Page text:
Friday, March 5, 2010

ARC Preview: She-Rain by Michael Cogdill


 Amazon Book Data:

  • Paperback: 360 pages
  • Publisher: Morgan James Publishing (March 31, 2010)
  • Language: English
  • ISBN-10: 1600377025
  • ISBN-13: 978-1600377020
  • Genre: General Fiction 

    About the Book: 

    In the early 20th Century, a pair of North Carolina mountain children sow the seed of a love that becomes their only solace in the world. They grow it off steep ground of poverty, ignorance and violence so hard, it can kill hope long before claiming life.

    Bloodshed finally sends Frank Locke on the run, deep into wilderness, abandoning his extraordinary love, Mary Lizbeth. When a whitewater river washes this desperate boy into the hands of Sophia, he discovers a luminous young woman steeped in mystery, trapped in a tragically brilliant life. Far ahead of her time. Secreted from the world. As she awakens Frank’s mind, their souls rise to meet a love that binds three people for a lifetime.

    This love triangle forms a beauty no one sees coming. From the wilds of Appalachia, crossing nearly a century, it runs deep into a lush American fortune, and lives in letters of adoration and hope of the least expected.

    In a rhapsody of Southern voices, mingling hilarity and sorrow, She-Rain speaks of lives soaring beyond heartbreak, fundamentalism and self-destruction. Two women in love with one man ultimately prove the power of human hearts to answer high callings. They teach us all how to heal -- and thrive -- gracefully longing to the very end.

    Author Bio:


    Michael Cogdill is blessed as one of the most honored television storytellers in America. His cache of awards includes 24 Emmys and the National Edward R. Murrow for a broad range of achievement, from live reporting to long-form storytelling. His television credits as a journalist include CNN, CNBC, MSNBC, and The Today Show, and Michael's interview history crosses a wide horizon: The Reverend Billy Graham, Dr. Mehmet Oz of Oprah fame, Dr. Henry Kissinger, Abby Hoffman, Senator Hillary Clinton, Senator John McCain, Howard K. Smith, James Brown, Keith Lockhart of the Boston Pops and many other newsmakers. His coverage credits include Presidents and Vice Presidents of the United States.  

    Michael spent ten years writing She-Rain, letting it evolve into a world of fiction drawn from his upbringing in Western North Carolina but reaching far beyond. His other writing credits are Cracker the Crab and the Sideways Afternoon -- a children's motivational book, and a self-help volume, Raise the Haze. Michael makes his home in South Carolina with his wife, Jill (a publishing entrepreneur), and their second-generation golden retriever, Maggie. He's currently working on his second novel.

    To connect with the author please see his blog and on Goodreads.


    To get a feel of what the author’s writing is like, below is an article by the author.

    A Dog's Inspiration to a Writer and the World: How the Life and Death of a Golden Retriever Might Save Us From Ourselves
    By Michael Cogdill,
    Author of She-Rain: A Story of Hope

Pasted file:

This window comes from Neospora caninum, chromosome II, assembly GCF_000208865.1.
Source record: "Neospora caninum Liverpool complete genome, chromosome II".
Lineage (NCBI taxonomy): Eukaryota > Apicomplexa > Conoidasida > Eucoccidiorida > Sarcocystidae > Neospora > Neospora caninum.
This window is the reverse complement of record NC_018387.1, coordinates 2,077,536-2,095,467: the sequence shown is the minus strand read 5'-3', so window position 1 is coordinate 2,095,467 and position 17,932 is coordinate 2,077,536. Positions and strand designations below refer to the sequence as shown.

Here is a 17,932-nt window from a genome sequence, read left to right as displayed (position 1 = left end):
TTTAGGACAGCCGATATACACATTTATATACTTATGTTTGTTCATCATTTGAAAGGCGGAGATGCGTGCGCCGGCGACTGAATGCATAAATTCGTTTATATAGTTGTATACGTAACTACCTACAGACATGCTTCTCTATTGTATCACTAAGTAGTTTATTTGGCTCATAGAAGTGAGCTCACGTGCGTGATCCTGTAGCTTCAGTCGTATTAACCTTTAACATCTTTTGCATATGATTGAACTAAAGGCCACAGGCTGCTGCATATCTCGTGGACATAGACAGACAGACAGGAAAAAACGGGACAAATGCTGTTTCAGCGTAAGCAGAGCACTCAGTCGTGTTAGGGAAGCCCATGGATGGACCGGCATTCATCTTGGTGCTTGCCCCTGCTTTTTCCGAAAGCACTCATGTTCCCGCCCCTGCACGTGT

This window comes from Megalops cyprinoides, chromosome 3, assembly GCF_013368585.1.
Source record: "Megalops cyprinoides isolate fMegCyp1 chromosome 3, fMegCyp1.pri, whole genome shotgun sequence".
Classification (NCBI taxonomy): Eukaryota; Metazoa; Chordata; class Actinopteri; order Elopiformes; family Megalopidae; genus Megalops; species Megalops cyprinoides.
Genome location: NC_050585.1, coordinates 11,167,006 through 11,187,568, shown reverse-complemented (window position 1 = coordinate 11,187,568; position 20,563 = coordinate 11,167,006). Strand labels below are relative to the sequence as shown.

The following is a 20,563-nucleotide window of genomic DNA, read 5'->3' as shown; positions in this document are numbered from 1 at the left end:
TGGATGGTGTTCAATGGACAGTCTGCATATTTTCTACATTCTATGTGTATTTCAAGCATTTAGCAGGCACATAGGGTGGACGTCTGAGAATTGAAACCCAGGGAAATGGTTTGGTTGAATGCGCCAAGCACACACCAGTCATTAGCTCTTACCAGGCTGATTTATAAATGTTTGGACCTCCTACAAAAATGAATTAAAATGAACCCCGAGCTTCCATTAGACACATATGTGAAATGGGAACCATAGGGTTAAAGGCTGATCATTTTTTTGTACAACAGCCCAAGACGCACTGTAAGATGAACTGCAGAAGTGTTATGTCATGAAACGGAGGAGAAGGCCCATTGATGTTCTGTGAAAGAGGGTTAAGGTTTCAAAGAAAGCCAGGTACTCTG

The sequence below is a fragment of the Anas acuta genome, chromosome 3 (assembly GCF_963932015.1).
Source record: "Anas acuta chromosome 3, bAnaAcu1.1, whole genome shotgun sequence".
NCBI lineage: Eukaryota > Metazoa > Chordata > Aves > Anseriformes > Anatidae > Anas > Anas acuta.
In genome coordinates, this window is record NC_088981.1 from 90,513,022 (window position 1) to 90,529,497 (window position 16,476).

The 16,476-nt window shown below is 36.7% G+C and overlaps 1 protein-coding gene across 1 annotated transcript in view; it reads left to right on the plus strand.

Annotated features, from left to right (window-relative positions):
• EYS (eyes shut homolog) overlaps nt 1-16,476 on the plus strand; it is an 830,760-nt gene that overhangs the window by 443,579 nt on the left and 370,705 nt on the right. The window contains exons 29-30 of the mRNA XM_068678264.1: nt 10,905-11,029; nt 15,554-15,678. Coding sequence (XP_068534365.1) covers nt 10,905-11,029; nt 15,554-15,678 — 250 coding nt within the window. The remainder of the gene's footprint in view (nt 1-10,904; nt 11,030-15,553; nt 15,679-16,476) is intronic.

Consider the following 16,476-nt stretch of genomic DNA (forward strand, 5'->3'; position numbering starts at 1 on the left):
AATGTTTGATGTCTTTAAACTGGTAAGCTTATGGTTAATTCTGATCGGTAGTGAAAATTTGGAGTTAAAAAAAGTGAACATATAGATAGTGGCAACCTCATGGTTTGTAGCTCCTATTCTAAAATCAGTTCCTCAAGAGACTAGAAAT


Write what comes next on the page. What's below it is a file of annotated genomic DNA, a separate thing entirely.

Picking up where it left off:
On the morning of May 29, 2008, I lifted Savannah from her bed, carried her to the car, and made the longest seven-mile drive of my life. At the office of a veterinarian, welcomed by that profession's unique form of love, I soon lay on a cushioned floor beside a golden retriever who showed virtually none of her age, watching both my hands stroke the face that had welcomed me home for thirteen years.

    The answer to a yearning awaited us that morning. It was part of the quiet covenant I made with Savannah the day my wife, Jill, and I adopted her. When a sweet dog's bloodline comes in confluence with our own, we human animals take on a sacred devotion. As sickness comes on hard and takes down the joy of living, caring dog owners are committed to shouldering our beloved family member to a merciful death. On the floor that morning, I answered Savannah's courageous outreach for that death, allowing her to carry me. The peace that arrived in her final breath lifted the tide of my heartbreak. As I nearly drowned in sadness, Savannah showed me to the shore of a graceful goodbye.

    Later that day, a prominent friend in Hollywood, fresh from the same grief in his own family, shared with us some comfort, but also a spiritual yearning of his own: Why would God measure the lifetime of dogs, and other animals we love, by a virtual hourglass when we live by a calendar? Why so little time on earth for those so good and loyal? It seems a cruelty.

    After these months of healing, and the reporting of countless human tragedies on television, I've arrived at a conclusion: Savannah's too-short life, like that of all sweet dogs, calls us to a fine urgency dogs get after big living. They seem illiterate of worry, yet able to read joys that elude us. They quietly shout to us: Wag your backside to music instead of your tongue to malice. Wallow less in pity and more on the bed of the one you adore. Give yourself, extravagantly, away.

    I still fail her, of course. I live too much in my worries and sorrows and too little on the joy path she wore for me. Yet in these times of media-saturated human disaster, a thought of Savannah improves me as a man, recalls me to life as a writer. Her memory sets off some musing about the hope found in the life and death of a good dog. See if these truths make the news of your times easier to bear: